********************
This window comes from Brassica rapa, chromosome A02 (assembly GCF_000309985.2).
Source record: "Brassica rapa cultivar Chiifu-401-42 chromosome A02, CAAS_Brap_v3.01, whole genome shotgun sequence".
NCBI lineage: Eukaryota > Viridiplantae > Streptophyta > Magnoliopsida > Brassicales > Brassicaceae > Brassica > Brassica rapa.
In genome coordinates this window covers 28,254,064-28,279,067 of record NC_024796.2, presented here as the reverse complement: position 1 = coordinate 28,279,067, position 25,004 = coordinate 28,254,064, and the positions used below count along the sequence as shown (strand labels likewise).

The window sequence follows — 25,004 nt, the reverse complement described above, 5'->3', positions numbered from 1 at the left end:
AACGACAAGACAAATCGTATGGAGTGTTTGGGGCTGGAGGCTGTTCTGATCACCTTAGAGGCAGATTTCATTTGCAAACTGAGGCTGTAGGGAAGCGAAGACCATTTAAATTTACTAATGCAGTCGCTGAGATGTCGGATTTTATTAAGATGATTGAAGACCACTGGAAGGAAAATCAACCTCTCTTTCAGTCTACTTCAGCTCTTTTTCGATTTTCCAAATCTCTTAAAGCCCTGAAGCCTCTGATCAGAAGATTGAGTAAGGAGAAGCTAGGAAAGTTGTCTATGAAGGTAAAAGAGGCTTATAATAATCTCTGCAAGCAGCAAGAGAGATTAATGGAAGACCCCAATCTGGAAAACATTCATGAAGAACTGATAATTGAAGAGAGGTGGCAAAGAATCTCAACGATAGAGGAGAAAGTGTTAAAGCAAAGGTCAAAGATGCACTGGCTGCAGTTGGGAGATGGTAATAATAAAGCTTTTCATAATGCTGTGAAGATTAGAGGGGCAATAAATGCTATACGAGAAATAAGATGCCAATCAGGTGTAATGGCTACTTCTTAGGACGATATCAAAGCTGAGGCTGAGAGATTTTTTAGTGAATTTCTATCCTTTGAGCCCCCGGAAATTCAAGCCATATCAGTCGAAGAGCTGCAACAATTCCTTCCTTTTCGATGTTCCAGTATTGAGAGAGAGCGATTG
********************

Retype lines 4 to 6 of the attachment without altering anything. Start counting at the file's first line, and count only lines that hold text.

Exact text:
In genome coordinates this window covers 28,254,064-28,279,067 of record NC_024796.2, presented here as the reverse complement: position 1 = coordinate 28,279,067, position 25,004 = coordinate 28,254,064, and the positions used below count along the sequence as shown (strand labels likewise).

The window sequence follows — 25,004 nt, the reverse complement described above, 5'->3', positions numbered from 1 at the left end:
AACGACAAGACAAATCGTATGGAGTGTTTGGGGCTGGAGGCTGTTCTGATCACCTTAGAGGCAGATTTCATTTGCAAACTGAGGCTGTAGGGAAGCGAAGACCATTTAAATTTACTAATGCAGTCGCTGAGATGTCGGATTTTATTAAGATGATTGAAGACCACTGGAAGGAAAATCAACCTCTCTTTCAGTCTACTTCAGCTCTTTTTCGATTTTCCAAATCTCTTAAAGCCCTGAAGCCTCTGATCAGAAGATTGAGTAAGGAGAAGCTAGGAAAGTTGTCTATGAAGGTAAAAGAGGCTTATAATAATCTCTGCAAGCAGCAAGAGAGATTAATGGAAGACCCCAATCTGGAAAACATTCATGAAGAACTGATAATTGAAGAGAGGTGGCAAAGAATCTCAACGATAGAGGAGAAAGTGTTAAAGCAAAGGTCAAAGATGCACTGGCTGCAGTTGGGAGATGGTAATAATAAAGCTTTTCATAATGCTGTGAAGATTAGAGGGGCAATAAATGCTATACGAGAAATAAGATGCCAATCAGGTGTAATGGCTACTTCTTAGGACGATATCAAAGCTGAGGCTGAGAGATTTTTTAGTGAATTTCTATCCTTTGAGCCCCCGGAAATTCAAGCCATATCAGTCGAAGAGCTGCAACAATTCCTTCCTTTTCGATGTTCCAGTATTGAGAGAGAGCGATTG